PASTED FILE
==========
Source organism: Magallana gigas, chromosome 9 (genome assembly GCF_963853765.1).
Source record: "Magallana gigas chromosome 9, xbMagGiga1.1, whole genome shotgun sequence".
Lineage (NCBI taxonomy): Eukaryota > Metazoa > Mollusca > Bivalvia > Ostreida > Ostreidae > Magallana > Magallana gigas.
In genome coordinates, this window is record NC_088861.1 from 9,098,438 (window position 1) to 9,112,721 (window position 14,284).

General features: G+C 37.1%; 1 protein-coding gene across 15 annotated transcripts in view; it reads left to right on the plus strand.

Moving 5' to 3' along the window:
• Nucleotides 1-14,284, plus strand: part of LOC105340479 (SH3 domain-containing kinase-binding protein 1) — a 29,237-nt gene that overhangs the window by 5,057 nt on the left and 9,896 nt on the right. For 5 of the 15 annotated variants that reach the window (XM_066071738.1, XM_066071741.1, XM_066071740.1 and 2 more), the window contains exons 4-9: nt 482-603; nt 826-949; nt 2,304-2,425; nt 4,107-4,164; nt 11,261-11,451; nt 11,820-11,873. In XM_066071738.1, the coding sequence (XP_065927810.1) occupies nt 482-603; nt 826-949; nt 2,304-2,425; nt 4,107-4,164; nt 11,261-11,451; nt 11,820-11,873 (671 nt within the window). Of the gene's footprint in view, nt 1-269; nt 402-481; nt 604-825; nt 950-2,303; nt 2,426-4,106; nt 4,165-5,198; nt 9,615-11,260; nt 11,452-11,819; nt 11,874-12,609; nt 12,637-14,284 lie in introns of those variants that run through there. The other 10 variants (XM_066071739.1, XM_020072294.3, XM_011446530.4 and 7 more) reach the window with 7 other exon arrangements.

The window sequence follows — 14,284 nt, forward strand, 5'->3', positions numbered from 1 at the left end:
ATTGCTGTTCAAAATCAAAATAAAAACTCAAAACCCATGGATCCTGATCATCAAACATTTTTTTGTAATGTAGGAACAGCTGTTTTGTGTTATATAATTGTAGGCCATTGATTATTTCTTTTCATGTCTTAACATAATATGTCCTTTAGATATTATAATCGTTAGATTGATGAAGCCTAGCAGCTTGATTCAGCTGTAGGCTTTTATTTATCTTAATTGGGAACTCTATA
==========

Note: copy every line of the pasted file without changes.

Source organism: Magallana gigas, chromosome 9 (genome assembly GCF_963853765.1).
Source record: "Magallana gigas chromosome 9, xbMagGiga1.1, whole genome shotgun sequence".
Lineage (NCBI taxonomy): Eukaryota > Metazoa > Mollusca > Bivalvia > Ostreida > Ostreidae > Magallana > Magallana gigas.
In genome coordinates, this window is record NC_088861.1 from 9,098,438 (window position 1) to 9,112,721 (window position 14,284).

General features: G+C 37.1%; 1 protein-coding gene across 15 annotated transcripts in view; it reads left to right on the plus strand.

Moving 5' to 3' along the window:
• Nucleotides 1-14,284, plus strand: part of LOC105340479 (SH3 domain-containing kinase-binding protein 1) — a 29,237-nt gene that overhangs the window by 5,057 nt on the left and 9,896 nt on the right. For 5 of the 15 annotated variants that reach the window (XM_066071738.1, XM_066071741.1, XM_066071740.1 and 2 more), the window contains exons 4-9: nt 482-603; nt 826-949; nt 2,304-2,425; nt 4,107-4,164; nt 11,261-11,451; nt 11,820-11,873. In XM_066071738.1, the coding sequence (XP_065927810.1) occupies nt 482-603; nt 826-949; nt 2,304-2,425; nt 4,107-4,164; nt 11,261-11,451; nt 11,820-11,873 (671 nt within the window). Of the gene's footprint in view, nt 1-269; nt 402-481; nt 604-825; nt 950-2,303; nt 2,426-4,106; nt 4,165-5,198; nt 9,615-11,260; nt 11,452-11,819; nt 11,874-12,609; nt 12,637-14,284 lie in introns of those variants that run through there. The other 10 variants (XM_066071739.1, XM_020072294.3, XM_011446530.4 and 7 more) reach the window with 7 other exon arrangements.

The window sequence follows — 14,284 nt, forward strand, 5'->3', positions numbered from 1 at the left end:
ATTGCTGTTCAAAATCAAAATAAAAACTCAAAACCCATGGATCCTGATCATCAAACATTTTTTTGTAATGTAGGAACAGCTGTTTTGTGTTATATAATTGTAGGCCATTGATTATTTCTTTTCATGTCTTAACATAATATGTCCTTTAGATATTATAATCGTTAGATTGATGAAGCCTAGCAGCTTGATTCAGCTGTAGGCTTTTATTTATCTTAATTGGGAACTCTATA